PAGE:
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Ode to Lord Byron

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MAY 30, 2016

In July 2014, the Los Angeles Lakers hired Byron Scott to be their new head coach. In April 2016, he was fired.

In those two years, his Lakers compiled a 38-126 record, and have now missed the playoffs for three consecutive seasons — the single worst stretch of basketball in team history. Los Angeles regularly looked completely outmatched, and even more often looked out-coached. And a vast majority of the blame that us spoiled LA fans have heaped onto the team that we feel is, at this point, personally wronging us has been laid on Scott.

Which is exactly why the Lakers, and their fans, should be thanking him all the way to our next title.

Let me explain.

After an incredible career in the NBA ­— one that included three championships as a starter on the Showtime Lakers — Scott took up coaching. His teams haven’t generally fared well, as he maintains a lifetime .412 winning percent. He runs an organization like a basketball Neanderthal — disgusted by new-wave analytics and a distributor of some of the toughest love you’ll see in today’s “buddyball” league. Plus, he runs an offensive system that was designed to beat the 1987 Celtics.

Yet, he remains perfectly respected among league circles. Hell, the guy won a Coach of the Year award.

Why?

Scott is a willing leader, no matter how crashing and burning his team happens to be. He takes a dumpster fire and makes them competitive faster than just about anyone. In his first year in New Jersey, the Nets went 26-56. The next? 52-30, on their way to a finals appearance. He took a 18-64 Hornets team, with only one above-average player in Chris Paul, to an eventual game seven against the Spurs in the 2008 Western Conference Semifinals.

He was hired to coach the Cleveland Cavaliers exactly six days before Lebron James announced he would be leaving for Miami. Ouch. But within four years, the Cavs were respectable enough to lure James right back in free agency. You think Lebron comes back to a Cavaliers team that doesn’t have budding superstar Kyrie Irving and the rights to draft Andrew Wiggins? Come on.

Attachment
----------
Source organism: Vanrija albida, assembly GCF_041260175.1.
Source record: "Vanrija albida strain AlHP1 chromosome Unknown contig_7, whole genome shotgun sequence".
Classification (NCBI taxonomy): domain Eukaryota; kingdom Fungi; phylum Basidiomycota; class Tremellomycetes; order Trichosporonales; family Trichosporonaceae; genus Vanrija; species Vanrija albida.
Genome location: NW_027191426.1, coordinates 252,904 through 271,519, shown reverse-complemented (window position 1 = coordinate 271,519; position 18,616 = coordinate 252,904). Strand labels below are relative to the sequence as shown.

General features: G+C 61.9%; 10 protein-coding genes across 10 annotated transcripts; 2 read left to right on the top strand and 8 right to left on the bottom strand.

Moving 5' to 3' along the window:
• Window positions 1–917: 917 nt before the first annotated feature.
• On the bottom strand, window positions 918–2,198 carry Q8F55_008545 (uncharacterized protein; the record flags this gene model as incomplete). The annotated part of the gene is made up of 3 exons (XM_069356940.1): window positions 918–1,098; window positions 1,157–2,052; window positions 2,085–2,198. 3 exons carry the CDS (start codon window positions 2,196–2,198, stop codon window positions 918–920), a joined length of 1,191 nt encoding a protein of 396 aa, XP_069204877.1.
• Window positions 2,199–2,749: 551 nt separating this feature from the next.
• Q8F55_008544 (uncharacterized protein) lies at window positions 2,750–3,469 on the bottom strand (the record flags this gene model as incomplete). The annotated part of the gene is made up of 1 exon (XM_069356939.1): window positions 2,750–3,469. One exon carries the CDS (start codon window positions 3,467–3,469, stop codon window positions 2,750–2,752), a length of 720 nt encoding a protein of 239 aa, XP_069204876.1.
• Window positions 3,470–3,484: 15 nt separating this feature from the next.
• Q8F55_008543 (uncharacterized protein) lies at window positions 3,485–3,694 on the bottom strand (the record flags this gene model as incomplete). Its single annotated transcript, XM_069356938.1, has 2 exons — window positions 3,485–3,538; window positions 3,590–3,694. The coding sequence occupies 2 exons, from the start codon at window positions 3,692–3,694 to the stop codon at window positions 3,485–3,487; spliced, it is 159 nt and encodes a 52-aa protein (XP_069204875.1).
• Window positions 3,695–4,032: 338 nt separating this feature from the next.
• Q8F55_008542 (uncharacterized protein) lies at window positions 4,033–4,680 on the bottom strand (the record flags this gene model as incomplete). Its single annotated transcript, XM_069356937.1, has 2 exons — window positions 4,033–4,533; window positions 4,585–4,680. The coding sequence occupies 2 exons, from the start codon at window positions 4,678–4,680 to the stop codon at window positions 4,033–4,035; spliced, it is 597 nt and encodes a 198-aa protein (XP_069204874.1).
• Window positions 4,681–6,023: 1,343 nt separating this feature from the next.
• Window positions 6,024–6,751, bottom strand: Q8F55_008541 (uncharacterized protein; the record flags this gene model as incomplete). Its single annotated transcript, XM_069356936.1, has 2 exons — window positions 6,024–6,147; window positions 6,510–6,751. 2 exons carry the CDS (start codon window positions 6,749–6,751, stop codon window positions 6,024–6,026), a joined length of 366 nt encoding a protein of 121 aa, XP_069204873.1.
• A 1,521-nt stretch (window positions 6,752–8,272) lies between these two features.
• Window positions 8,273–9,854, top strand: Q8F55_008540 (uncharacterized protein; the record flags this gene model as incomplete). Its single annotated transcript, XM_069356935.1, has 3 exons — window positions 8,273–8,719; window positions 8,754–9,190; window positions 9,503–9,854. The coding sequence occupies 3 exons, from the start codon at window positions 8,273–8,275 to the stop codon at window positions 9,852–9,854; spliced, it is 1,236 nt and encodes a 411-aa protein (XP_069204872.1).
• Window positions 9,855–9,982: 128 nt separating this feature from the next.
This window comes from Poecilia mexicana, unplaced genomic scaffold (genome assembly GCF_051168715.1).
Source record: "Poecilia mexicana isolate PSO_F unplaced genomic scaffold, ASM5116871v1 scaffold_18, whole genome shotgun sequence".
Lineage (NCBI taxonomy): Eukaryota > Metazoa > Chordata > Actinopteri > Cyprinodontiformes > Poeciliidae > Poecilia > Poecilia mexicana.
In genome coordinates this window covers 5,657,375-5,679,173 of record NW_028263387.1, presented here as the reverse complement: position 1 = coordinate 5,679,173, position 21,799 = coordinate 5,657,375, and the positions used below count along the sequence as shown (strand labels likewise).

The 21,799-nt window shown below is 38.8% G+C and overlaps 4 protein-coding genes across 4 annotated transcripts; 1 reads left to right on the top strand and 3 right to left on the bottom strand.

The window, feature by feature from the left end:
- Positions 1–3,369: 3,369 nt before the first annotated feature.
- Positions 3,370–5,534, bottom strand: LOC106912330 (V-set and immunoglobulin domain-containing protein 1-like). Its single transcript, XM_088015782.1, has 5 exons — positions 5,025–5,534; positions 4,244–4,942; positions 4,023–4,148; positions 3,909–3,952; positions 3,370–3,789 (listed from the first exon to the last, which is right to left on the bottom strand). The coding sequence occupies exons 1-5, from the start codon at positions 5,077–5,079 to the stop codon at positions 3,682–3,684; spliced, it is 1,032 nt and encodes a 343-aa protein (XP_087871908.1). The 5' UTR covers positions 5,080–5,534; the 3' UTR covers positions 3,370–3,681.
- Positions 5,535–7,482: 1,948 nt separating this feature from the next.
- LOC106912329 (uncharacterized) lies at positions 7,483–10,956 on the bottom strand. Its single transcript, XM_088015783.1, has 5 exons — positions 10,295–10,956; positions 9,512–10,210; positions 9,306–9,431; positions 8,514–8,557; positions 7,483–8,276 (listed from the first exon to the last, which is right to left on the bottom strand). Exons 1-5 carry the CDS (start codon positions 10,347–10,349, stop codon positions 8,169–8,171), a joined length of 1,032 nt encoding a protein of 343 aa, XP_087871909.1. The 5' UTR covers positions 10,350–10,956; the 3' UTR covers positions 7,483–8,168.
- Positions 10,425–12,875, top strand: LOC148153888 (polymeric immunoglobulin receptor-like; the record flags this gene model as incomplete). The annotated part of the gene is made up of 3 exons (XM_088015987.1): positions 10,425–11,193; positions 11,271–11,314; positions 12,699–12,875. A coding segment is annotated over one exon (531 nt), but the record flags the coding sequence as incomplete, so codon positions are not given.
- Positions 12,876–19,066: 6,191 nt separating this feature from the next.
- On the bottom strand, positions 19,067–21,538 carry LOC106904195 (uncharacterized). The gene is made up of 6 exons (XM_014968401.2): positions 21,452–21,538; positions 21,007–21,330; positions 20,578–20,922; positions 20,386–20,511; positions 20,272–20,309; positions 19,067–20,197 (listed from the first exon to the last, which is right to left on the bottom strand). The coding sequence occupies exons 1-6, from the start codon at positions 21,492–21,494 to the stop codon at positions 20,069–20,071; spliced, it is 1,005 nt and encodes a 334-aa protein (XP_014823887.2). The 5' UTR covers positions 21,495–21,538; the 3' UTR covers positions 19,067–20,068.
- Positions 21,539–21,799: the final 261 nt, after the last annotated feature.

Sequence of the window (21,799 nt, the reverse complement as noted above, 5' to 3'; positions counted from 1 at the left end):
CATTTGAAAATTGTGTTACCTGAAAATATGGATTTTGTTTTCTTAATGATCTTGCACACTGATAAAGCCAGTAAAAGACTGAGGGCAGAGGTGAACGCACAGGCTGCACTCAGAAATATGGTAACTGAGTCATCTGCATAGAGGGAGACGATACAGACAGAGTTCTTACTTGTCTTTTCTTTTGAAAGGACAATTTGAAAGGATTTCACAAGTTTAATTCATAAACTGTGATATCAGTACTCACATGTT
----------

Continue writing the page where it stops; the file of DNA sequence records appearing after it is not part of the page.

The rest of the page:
And the Lakers in 2013 were a comedy of errors.

They completed perhaps the biggest trade ever to acquire Chris Paul, only to have the league veto the move because it would literally make them too good. They traded future picks for an aging Steve Nash and swapped one of the best young players in the league for quasi-superstar Dwight Howard only to watch him leave after a single disappointing season. They hired Mike D’antoni to coach over Phil Jackson and saw Kobe Bryant tear his Achilles during a playoff push. They also hired Mike Brown for a bit, destroyed Pau Gasol’s confidence by including him in every trade rumor and forced him to leave, and signed the injured Bryant to a contract that paid him about $25 million a year.

But you get the picture. Scott was hired to right the ship.

And now he’s gone, and the Lakers have brought in the young and charismatic Luke Walton to vault them back to their rightful greatness.

During Scott’s tenure, the Lakers acquired D’Angelo Russell, Jordan Clarkson, Julius Randle and Larry Nance Jr. — prized youngsters who can all do great, perhaps eventual All-Star level things on a basketball court. Russell especially will shine from Scott’s harsh tutelage — the same crucible of expectation that helped forge Chris Paul and Kyrie Irving into the stars they are today. The Lakers will also be adding the No. 2 overall draft pick to the party this summer, and it looks like it will be either “generational talent” Brandon Ingram or Ben Simmons. All this, coupled with more than $60 million in cap room to play with.

And Scott is the main man to thank for it all. He played the scapegoat willingly and sacrificed his candidacy for head coach so a debilitated Bryant could have a proper farewell season. And now, as the Lakers look to be on the brink of relevancy once again, they can look back at their time with Coach Scott as a necessary evil.

So long and thank you, master of rebuild.

Austin Isaacsohn is the sports editor. Contact him at [email protected].
LAST UPDATED

MAY 31, 2016


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